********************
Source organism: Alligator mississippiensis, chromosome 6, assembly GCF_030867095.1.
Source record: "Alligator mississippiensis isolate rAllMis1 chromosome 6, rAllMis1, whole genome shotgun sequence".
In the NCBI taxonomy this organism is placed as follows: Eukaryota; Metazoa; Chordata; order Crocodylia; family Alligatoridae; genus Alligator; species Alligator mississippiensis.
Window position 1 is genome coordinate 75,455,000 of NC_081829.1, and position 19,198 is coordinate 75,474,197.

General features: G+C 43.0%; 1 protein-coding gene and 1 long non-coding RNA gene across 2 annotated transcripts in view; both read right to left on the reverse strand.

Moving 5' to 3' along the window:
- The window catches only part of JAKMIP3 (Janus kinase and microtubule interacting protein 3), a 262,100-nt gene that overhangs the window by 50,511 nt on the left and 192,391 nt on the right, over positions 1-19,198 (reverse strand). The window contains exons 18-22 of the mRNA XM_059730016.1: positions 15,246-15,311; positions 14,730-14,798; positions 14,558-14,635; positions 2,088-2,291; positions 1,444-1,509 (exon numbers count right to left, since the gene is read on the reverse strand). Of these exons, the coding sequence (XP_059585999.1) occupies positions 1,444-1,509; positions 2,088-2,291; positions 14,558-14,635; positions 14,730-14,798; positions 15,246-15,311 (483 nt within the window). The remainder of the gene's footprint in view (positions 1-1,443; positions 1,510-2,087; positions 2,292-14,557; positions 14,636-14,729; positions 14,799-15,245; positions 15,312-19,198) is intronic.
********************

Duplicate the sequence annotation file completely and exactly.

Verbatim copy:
Source organism: Alligator mississippiensis, chromosome 6, assembly GCF_030867095.1.
Source record: "Alligator mississippiensis isolate rAllMis1 chromosome 6, rAllMis1, whole genome shotgun sequence".
In the NCBI taxonomy this organism is placed as follows: Eukaryota; Metazoa; Chordata; order Crocodylia; family Alligatoridae; genus Alligator; species Alligator mississippiensis.
Window position 1 is genome coordinate 75,455,000 of NC_081829.1, and position 19,198 is coordinate 75,474,197.

General features: G+C 43.0%; 1 protein-coding gene and 1 long non-coding RNA gene across 2 annotated transcripts in view; both read right to left on the reverse strand.

Moving 5' to 3' along the window:
- The window catches only part of JAKMIP3 (Janus kinase and microtubule interacting protein 3), a 262,100-nt gene that overhangs the window by 50,511 nt on the left and 192,391 nt on the right, over positions 1-19,198 (reverse strand). The window contains exons 18-22 of the mRNA XM_059730016.1: positions 15,246-15,311; positions 14,730-14,798; positions 14,558-14,635; positions 2,088-2,291; positions 1,444-1,509 (exon numbers count right to left, since the gene is read on the reverse strand). Of these exons, the coding sequence (XP_059585999.1) occupies positions 1,444-1,509; positions 2,088-2,291; positions 14,558-14,635; positions 14,730-14,798; positions 15,246-15,311 (483 nt within the window). The remainder of the gene's footprint in view (positions 1-1,443; positions 1,510-2,087; positions 2,292-14,557; positions 14,636-14,729; positions 14,799-15,245; positions 15,312-19,198) is intronic.